- Melanie Meehan
- I taught for several years at a residential school for children with emotional disabilities before staying home after the birth of my second daughter. I returned to teaching, finished my Educational Leadership program in May of 2012, and now work as our district's Writing and Social Studies Coordinator. I have always loved writing and find constant inspiration from my family. Maybe someday, I will get to see my name on the cover of a book!
Tuesday, February 25, 2014
Standing at the Admissions Finish Line...Waiting...
Each week the Slice of Life is hosted by the writers and teachers of Twowritingteachers.wordpress.com. Many bloggers write slices each week that you can read by following the links from the comments, or feel free to join in on the slicing!
As I await with my oldest daughter at the finish line of the College Admissions Process for the greatly anticipated results, I find myself second-guessing and wondering about the whole process more and more. While we all want to believe that the buck doesn't stop at a GPA or SAT score (especially when those scores are not in the top 2%), certainly college admissions officers, inundated by bajillions of applications for ten spots, must have some clear cut-off in mind. Maybe the cut-off mark is a little softer for the tuba players when the top player is due to graduate, but there does seem to be a tendency (and a need) to pay attention to scores.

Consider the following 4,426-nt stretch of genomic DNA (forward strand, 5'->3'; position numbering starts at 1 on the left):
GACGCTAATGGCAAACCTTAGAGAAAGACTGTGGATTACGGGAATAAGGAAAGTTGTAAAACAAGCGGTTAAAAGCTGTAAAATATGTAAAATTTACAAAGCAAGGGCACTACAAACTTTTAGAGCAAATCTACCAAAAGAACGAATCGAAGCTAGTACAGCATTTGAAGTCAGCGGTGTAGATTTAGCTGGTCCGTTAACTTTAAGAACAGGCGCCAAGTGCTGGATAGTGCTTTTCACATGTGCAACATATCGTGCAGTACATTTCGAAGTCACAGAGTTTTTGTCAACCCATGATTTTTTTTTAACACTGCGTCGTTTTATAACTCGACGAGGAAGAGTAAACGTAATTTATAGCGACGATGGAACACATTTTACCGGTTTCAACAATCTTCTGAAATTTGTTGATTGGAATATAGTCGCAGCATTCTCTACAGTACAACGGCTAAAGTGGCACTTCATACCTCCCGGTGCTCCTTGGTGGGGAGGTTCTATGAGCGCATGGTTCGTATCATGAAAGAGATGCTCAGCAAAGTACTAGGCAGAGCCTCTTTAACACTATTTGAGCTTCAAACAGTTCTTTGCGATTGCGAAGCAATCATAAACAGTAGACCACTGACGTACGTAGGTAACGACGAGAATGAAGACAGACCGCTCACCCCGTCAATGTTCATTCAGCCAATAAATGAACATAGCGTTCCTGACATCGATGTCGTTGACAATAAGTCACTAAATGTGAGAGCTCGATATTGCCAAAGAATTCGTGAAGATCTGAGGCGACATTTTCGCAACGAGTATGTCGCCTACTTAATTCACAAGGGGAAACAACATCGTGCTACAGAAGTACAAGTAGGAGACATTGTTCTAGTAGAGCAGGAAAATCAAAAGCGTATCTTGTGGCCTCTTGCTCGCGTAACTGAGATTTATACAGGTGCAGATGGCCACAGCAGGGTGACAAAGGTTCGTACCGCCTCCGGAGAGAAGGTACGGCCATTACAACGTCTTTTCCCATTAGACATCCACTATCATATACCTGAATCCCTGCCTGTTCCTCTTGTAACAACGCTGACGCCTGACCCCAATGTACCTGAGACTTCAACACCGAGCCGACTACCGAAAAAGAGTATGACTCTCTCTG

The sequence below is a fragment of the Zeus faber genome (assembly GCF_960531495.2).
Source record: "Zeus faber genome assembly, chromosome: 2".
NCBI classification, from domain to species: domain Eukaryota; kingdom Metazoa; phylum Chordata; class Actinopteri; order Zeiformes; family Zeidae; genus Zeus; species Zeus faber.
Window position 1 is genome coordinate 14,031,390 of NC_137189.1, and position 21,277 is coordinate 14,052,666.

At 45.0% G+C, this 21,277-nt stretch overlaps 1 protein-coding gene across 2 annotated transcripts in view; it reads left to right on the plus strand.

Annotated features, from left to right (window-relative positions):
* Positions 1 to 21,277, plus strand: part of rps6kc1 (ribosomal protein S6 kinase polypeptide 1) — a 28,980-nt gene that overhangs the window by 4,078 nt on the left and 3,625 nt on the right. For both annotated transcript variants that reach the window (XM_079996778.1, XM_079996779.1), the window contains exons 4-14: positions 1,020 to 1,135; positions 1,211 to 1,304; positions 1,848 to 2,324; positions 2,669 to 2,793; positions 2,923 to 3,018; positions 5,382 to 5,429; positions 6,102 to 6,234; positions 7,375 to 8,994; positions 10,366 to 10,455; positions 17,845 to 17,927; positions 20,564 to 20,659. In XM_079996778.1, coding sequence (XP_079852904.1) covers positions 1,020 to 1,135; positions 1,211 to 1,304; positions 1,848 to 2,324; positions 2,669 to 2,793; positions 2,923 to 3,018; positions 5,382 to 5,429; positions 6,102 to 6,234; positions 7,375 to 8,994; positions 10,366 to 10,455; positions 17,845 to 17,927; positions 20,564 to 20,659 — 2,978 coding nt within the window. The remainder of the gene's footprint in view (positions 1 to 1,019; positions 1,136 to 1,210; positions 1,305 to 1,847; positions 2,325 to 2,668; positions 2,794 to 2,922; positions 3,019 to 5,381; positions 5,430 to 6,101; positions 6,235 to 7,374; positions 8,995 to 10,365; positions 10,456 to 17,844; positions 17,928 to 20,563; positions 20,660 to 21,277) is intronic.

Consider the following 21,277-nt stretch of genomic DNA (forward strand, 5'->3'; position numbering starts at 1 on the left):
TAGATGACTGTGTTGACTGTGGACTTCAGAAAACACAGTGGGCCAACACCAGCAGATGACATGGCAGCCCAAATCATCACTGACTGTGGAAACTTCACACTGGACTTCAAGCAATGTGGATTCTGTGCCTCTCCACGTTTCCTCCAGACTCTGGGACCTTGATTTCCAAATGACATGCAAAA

As he frequently does, Thomas Friedman got me wondering even more about all of this in his morning NYTimes OpEd piece, How to Get a Job at Google. While Friedman does validate the experience of college for many people--"For most young people, going to college and doing well is still the best way to master the tools needed for many careers," he writes--, Friedman also quotes Laszlo Bock, the senior vice president of people operations for Google, as suggesting that too many colleges "do not deliver on what they promise. You generate a ton of debt, you don't learn the most useful things for your life. It's an extended adolescence."
Is it? Am I about to fund a $200,000 extended adolescence? My stomach hurts a little at the thought.
I would like to believe that my daughter will be one of those students who will take advantage of the learning opportunities that will be available to her next year wherever she decides to go, that she will be one of those students who gets involved in research projects, goes to the plays and art shows, has dinner with professors, travels with other curious students. I'll certainly be cheering...
In the meantime, I am having all of my daughters read Friedman's column and we will talk about what he calls "soft skills--leadership, humility, collaboration, adaptability and loving to learn and re-learn."